North Carolina Republican lawmakers win right to intervene in court and defend state’s voter-ID law

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OPINION ANALYSIS
The North Carolina Legislative Building with the North Carolina and U.S. flags flying

The North Carolina Legislative Building in Raleigh, NC. (D Guest Smith via Shutterstock)

The Supreme Court on Thursday ruled that two Republican legislators in North Carolina can join a lawsuit to defend the constitutionality of the state’s voter-identification law. Two lower courts had rejected the legislators’ request, reasoning that the state’s Democratic attorney general and the board of elections were already defending the law, but the justices reversed those rulings. In an 8-1 opinion by Justice Neil Gorsuch, the Supreme Court ruled that the Republican legislators have a right to intervene in the lawsuit.

Thursday’s decision addressed only the legislators’ right to join the lawsuit to defend the voter-ID law; it did not address the underlying issue of whether the law violates federal voting-rights protections.

The law at the center of the case requires voters to provide photo identification to cast a ballot and directs county election boards to provide ID cards at no cost to voters. The state’s legislature passed the law in 2018, and it went into effect over a veto by the state’s governor, Democrat Roy Cooper. The North Carolina NAACP then went to federal court, where it argued that the law violates both federal voting rights laws and the Constitution. When Philip Berger, the leader of the North Carolina Senate, and Timothy Moore, the leader of the state’s House of Representatives, asked to intervene in the lawsuit, the district court rebuffed their request, and the U.S. Court of Appeals for the 4th Circuit upheld that decision.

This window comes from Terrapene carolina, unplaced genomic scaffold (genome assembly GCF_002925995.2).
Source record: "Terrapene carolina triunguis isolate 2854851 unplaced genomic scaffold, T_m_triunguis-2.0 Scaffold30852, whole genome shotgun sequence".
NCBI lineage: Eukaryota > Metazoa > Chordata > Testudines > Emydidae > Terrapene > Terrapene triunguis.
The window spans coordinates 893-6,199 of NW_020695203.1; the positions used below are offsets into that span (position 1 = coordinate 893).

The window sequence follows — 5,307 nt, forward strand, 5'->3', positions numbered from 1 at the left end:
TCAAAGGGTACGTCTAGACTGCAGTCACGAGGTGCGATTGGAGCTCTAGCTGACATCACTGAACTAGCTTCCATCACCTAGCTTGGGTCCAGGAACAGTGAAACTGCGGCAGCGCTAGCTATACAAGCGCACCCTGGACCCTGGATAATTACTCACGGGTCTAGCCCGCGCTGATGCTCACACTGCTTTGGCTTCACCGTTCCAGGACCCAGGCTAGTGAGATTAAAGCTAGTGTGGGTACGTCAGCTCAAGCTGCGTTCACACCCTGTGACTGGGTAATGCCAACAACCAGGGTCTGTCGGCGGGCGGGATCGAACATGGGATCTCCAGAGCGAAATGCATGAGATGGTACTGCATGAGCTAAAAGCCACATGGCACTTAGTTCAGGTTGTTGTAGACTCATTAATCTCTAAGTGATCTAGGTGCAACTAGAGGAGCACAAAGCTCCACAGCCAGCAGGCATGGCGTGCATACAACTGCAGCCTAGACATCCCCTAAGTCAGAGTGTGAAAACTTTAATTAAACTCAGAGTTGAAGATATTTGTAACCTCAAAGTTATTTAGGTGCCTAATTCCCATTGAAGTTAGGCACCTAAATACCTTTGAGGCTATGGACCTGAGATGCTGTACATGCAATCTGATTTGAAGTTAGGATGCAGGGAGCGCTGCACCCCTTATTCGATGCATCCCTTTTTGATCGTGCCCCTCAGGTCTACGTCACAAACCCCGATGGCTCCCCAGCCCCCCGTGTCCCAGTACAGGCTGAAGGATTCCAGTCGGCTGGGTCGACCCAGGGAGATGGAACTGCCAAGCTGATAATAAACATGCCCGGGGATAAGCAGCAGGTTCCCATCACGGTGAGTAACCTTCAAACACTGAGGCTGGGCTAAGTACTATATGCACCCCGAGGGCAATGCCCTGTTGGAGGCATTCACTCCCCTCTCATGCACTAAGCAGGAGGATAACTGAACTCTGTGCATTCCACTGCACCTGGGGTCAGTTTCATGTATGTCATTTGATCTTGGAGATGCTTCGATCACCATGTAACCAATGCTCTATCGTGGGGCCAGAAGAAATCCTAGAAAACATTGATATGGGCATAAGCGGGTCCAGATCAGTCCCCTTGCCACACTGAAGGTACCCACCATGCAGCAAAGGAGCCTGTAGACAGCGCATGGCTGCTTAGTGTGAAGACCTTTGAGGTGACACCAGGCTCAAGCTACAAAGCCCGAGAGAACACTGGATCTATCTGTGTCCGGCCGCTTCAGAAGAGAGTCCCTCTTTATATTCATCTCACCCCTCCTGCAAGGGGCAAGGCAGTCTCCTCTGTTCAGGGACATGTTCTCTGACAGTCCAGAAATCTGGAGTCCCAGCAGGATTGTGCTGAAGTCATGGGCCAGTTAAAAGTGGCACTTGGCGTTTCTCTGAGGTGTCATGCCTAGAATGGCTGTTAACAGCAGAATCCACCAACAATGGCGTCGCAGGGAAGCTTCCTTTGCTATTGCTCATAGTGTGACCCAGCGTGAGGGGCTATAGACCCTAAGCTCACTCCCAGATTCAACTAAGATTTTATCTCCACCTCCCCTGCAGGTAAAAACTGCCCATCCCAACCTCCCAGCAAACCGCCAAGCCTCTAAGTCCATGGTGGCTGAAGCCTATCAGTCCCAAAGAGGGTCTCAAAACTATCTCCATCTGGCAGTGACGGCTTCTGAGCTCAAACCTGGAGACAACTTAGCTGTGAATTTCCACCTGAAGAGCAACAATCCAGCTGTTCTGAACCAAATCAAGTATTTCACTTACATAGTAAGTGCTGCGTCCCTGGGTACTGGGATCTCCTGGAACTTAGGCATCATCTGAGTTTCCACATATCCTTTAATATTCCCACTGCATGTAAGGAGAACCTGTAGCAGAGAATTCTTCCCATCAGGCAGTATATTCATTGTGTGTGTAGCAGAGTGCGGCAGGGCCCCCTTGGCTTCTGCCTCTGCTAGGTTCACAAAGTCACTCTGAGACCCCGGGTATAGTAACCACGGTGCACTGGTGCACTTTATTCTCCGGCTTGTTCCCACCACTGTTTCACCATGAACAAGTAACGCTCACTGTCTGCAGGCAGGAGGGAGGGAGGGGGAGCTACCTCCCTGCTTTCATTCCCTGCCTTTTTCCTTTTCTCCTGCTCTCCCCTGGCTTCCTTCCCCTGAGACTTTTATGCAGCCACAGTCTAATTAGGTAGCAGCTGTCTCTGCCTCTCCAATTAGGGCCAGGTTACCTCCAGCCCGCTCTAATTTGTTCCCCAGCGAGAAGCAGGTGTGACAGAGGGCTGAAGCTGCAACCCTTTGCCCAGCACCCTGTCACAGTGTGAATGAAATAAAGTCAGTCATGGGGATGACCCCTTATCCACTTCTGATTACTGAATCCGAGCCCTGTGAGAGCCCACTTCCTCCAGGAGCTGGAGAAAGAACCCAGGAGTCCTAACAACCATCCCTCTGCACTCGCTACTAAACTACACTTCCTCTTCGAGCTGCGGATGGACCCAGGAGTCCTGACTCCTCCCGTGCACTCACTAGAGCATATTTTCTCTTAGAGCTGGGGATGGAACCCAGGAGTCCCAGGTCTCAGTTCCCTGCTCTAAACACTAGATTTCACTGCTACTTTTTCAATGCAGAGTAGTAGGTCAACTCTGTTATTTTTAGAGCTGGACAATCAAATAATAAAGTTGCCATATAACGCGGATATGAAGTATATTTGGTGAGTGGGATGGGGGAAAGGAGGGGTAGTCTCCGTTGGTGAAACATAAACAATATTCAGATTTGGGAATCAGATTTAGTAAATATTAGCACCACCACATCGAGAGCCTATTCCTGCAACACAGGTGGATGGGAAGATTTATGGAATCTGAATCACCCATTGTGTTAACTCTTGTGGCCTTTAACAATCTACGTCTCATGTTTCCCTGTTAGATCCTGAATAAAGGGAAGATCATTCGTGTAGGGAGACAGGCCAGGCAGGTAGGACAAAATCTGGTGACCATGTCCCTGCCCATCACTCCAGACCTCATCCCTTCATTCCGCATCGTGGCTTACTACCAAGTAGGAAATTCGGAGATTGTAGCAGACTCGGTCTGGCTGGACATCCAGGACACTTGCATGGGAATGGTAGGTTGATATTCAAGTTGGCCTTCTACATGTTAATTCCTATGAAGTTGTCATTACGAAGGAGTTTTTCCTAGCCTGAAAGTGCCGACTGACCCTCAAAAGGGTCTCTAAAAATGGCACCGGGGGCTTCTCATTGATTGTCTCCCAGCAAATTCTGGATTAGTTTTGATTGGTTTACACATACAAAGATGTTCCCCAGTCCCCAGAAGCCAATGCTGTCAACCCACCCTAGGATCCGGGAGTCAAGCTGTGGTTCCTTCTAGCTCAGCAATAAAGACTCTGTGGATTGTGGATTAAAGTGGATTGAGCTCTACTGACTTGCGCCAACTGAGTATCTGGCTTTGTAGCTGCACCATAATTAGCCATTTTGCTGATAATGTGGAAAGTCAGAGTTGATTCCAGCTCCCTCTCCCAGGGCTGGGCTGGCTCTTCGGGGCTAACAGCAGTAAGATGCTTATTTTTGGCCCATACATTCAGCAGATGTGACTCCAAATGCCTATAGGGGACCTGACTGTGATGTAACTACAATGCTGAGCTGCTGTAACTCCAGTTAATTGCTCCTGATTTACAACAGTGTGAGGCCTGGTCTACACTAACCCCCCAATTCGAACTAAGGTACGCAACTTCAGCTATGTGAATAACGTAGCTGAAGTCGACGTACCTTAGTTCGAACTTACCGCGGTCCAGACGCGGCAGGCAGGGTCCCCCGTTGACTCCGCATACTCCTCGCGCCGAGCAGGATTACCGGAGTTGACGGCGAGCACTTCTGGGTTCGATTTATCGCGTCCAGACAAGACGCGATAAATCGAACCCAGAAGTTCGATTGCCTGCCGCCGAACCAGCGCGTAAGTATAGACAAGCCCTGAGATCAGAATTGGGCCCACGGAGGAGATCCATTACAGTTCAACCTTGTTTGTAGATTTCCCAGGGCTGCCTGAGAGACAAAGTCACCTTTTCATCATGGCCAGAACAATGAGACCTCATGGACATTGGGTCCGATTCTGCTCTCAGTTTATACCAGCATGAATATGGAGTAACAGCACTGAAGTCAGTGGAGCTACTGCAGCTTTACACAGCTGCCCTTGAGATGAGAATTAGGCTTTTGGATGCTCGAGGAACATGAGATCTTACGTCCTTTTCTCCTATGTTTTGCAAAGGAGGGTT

In an 18-page opinion, Gorsuch explained that other provisions of North Carolina law had specifically given its legislative leaders the power to defend the state’s interests in cases like this one. What’s more, Gorsuch added, the 4th Circuit was wrong to presume that the state’s attorney general, Democrat Josh Stein, had adequately represented the state’s interests. Such a presumption, Gorsuch explained, “is inappropriate when a duly authorized state agent seeks to intervene to defend a state law.”

Gorsuch acknowledged the NAACP’s concern that allowing legislative leaders to intervene to defend state laws could in some cases make litigation more complicated and potentially unwieldy. “But that case is not this case,” Gorsuch stressed. The legislative leaders “bring a distinct state interest” to the case – and indeed, “federal courts routinely handle cases involving multiple officials sometimes represented by different attorneys taking different positions.”

Justice Sonia Sotomayor was the lone dissenter. She described Thursday’s ruling as “wrong for two reasons.” First, she explained, the majority should not have presumed that “a State is inadequately represented in federal court unless whomever state law designates as a State’s representative is allowed to intervene.” Such a presumption, she reasoned, “improperly permits state law, as opposed to federal law, to determine whether an existing party adequately represents a particular interest.” And second, she continued, the majority was wrong to imply that Stein’s “defense of the constitutionality of the voting law at issue here fell below a minimal standard of adequacy.”

This article was originally published at Howe on the Court. 



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